Category: Cognitive-Affective Processes
Keywords: Motivation | Transdiagnostic | Treatment Integrity / Adherence / Compliance
Presentation Type: Workshop
Level of Familiarity: Basic to Moderate
This workshop focuses on translating advances in and principles from motivational research into clinical interventions; this is not a workshop on Motivational Interviewing. After clarifying values and stating intentions, what are ways to help your patients get to, complete, and maintain behavioral change? Conservation of self-control efforts and relying instead on the priming effects of contexts to guide behavior is a central theme of this workshop. More specifically, we will cover factors (e.g., self-control fatigue, impulsivity, stress) that derail longer-term goal pursuit, and focus on antecedent, concurrent, and consequence-based interventions. Changing contexts to change or prime motivations, adding in concurrent motivators, attending to process motivations, identifying and strengthening autonomous reasons for goal-pursuit, and arranging appropriate consequences (with attention to both gain-based and loss-based strategies) will be discussed from the perspective of introducing multiple motivational interventions across ongoing behavioral chains. Novel strategies for reducing impulsivity, ranging from mindfulness to working memory training, will also be discussed. Research findings and motivational interventions will be presented from a transdiagnostic perspective, so that no matter whether your clients are focusing on weight loss, reducing procrastination/avoidance, completing behavioral assignments, executive coaching, or maintaining healthy behaviors, this workshop will be of value.
Earn 3 continuing education credits
Recommended Reading: Gorlin, E. I., & Teachman, B. A. (in press). Training the “how” and the “why” of restoring adaptive goal-pursuit after a failure. Journal of Experimental Psychopathology.
Otto, M. W., Eastman, A., Lo, S., Hearon, B. A., Bickel, W. K., Zvolensky, M., Smits, J. A. J., Doan, S. N. (2016). Anxiety sensitivity and working memory capacity: Risk factors and targets for health behavior promotion. Clinical Psychology Review, 49, 67-78.
Tice, D. M., Batslavsky, E., & Baumeister, R. F. (2001). Emotional distress regulation takes precedence over impulse control. If you feel bad, do it! Journal of Personality and Social Psychology, 8, 53-67.
Michael W. Otto, PhD, is Professor in the Department of Psychological and Brain Sciences at Boston University. He has had a major career focus on developing and validating new psychosocial treatments for anxiety, mood, psychotic, and substance use disorders, with a particular focus on treatment refractory populations. This includes a translational research agenda investigating brain-behavior relationships in therapeutic learning. His focus on hard-to-treat conditions and principles underlying behavior-change failures led him to an additional focus on health behavior promotion, including investigations of addictive behaviors, medication adherence, sleep, and exercise. Across these health behaviors, he has been concerned with cognitive, attention, and affective factors that derail adaptive behaviors, and the factors that can rescue these processes. He also investigates exercise as an intervention for affective and addictive disorders, as well as for cognitive enhancement. He has over 400 publications spanning his research interests, and was identified as a “top producer” in the clinical empirical literature, and an ISI Highly Cited Researcher. He is a Past President of the Association of Behavioral and Cognitive Therapies, and is currently President of Division 12 of the American Psychological Association.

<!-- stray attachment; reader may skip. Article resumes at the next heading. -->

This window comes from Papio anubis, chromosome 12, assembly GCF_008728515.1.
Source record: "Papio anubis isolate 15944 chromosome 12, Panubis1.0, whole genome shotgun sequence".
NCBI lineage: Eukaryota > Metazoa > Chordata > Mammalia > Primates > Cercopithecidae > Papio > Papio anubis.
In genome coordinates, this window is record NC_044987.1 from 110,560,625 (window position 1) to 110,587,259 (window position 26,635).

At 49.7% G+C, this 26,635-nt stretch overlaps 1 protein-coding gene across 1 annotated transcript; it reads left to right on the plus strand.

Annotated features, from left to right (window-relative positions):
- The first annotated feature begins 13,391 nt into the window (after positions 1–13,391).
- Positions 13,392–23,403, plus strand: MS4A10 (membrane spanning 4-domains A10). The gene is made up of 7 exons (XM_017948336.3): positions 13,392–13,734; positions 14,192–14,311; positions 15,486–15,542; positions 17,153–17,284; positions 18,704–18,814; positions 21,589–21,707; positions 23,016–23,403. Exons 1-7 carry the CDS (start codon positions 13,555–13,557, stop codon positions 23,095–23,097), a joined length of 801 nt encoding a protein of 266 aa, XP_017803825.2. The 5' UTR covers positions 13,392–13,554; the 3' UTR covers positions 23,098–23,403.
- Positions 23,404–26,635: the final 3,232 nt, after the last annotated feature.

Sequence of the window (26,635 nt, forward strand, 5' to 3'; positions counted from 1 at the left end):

Friday, November 17
8:30 AM – 10:00 AM
Saturday, November 18
2:30 PM – 5:30 PM
Eugenia I. Gorlin is currently a Post-Doctoral Fellow in the Department of Psychological and Brain Sciences at Boston University. Her core interests target the motivational and neurocognitive factors that interactively contribute to emotional disorders and/or impair treatment outcome. Clinically, she applies evidence-based treatment principles to patients with affective and substance use disorders, with the greatest specialization in the treatment of anxiety disorders. She has 11 publications spanning these areas of interests. She is an frequent presenter at national conferences, including ABCT, and has received awards for her research and teaching.
Saturday, November 18
2:30 PM – 5:30 PM
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